'Money, It's a Crime - Share It Fairly, but Don't Take a Slice of My Pie!':* The Legislative Case for the Progressive Income Tax
Meredith R. Conway
Suffolk University Law School
Journal of Legislation, Forthcoming
Suffolk University Law School Research Paper No. 12-39
The progressive tax and its soundness as the best tax structure has been the subject of extensive economic and political debate. A critical void, however, exists in the scholarship examining proposals in support of or against the progressive tax. The legislative and political rationales behind the progressive income tax have not been examined, including the reasons it was enacted and how (and whether) it has survived through so many administrations and political persuasions. Policymakers and analysts of the progressive tax cannot appropriately evaluate the consequences of a proposal regarding the progressive income tax without this analysis.
The purpose of this article is to identify the rationales for and against the progressive income tax, both at the time of its enactment and during subsequent challenges to and affirmations of the progressive income tax. This paper analyzes six fundamental reasons behind the enactment of the progressive income tax and their relevancy today. The American public is still supportive of a progressive income tax and, as a result, when opponents to the progressive income tax make alternative proposals these opponents often label the proposal or an aspect of the proposal as progressive to garner public support.
The progressive tax does not exist merely for economic reasons; there are more economically efficient systems. No matter how economically sound a proposal is, unless the proposal fulfills the rationales served by a progressive income tax, it will not be an appropriate replacement. Each of the six reasons, which have been consistently addressed in legislative history, need to be evaluated before any discussion surrounding the progressive income tax can take place.
(1) The ability to pay theory provides that those with higher-incomes should have a higher tax rate and burden because they have extra income (surplus) to fund the government. Today, however, lower-income taxpayers often pay a greater tax rate than wealthy high-income taxpayers. For example, President Obama pays a lower rate of tax than his secretary and Warren Buffett pays a lower rate of tax than his secretary. In addition, one of the major arguments in the Occupy Movement’s protests is that currently the tax burden is unfairly placed on the “99%” of the population whereas taxpayers in the highest “1%” of income share a lower tax burden.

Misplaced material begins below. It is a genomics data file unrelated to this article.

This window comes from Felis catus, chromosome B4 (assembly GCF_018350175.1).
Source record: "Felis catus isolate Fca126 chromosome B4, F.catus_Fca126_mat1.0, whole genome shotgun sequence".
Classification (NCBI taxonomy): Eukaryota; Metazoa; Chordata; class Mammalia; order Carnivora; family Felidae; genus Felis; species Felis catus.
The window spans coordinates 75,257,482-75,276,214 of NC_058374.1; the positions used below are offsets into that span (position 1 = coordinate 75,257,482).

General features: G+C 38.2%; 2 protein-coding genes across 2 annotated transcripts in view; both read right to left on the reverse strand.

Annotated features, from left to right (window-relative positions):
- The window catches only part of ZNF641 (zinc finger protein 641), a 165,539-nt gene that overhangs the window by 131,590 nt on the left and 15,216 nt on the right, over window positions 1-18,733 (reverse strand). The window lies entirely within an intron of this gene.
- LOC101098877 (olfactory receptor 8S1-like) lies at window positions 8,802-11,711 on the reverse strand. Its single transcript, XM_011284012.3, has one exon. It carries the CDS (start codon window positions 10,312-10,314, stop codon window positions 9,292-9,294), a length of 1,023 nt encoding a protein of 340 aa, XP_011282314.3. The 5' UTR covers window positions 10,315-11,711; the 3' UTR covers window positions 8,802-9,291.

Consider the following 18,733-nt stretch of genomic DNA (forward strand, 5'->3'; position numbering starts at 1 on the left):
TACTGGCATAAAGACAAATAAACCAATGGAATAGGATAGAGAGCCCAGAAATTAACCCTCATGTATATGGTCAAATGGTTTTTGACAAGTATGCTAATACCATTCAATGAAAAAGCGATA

(2) Enacting a progressive income tax preserves democracy. Today many argue that democracy has been threatened by the concentration of wealth in a few through the use of superpacs, wealthy individuals and corporations who are able to dominate the political discourse through influence, ads, and power.
(3) The progressive tax was enacted to appease labor groups and populists to prevent socialism, communism, or revolution. Recently the protests from the Occupy Movement have clearly illustrated that the lack of the progressive tax is threatening the stability of our government.
(4) The benefit theory states that the taxpayers who benefit the most from government services should bear the greatest burden to fund the government. The wealthiest and the poorest receive the most in benefits from the government, while the heaviest tax burden falls on the middle class.
(5) One argument is that a truly progressive tax has not really been enacted, rather the appearance of a progressive tax is used to pacify the general public. The illusion of a progressive tax serves to appease the public while the tax system really benefits high-income taxpayers and special interest groups. Recent polls show the illusion may be wearing thin because a majority of Americans think that the income tax actually benefits the wealthy.
(6) The progressive income tax can be used to redistribute income or wealth. Today, the disparity and inequality of income and wealth is at its greatest levels since the Great Depression.
This article identifies these six rationales, examines the entire legislative history of the progressive income tax, establishes that these rationales are firmly entrenched, and creates a foundation on which legislators, analysts, and policymakers can finally base their analysis and proposals.
* Pink Floyd, “Money” from the Dark Side of the Moon (Harvest/Capital Records) (1973)
Number of Pages in PDF File: 64
Date posted: October 14, 2012 ; Last revised: October 30, 2012
© 2015 Social Science Electronic Publishing, Inc. All Rights Reserved.
This page was processed by apollo2 in 0.343 seconds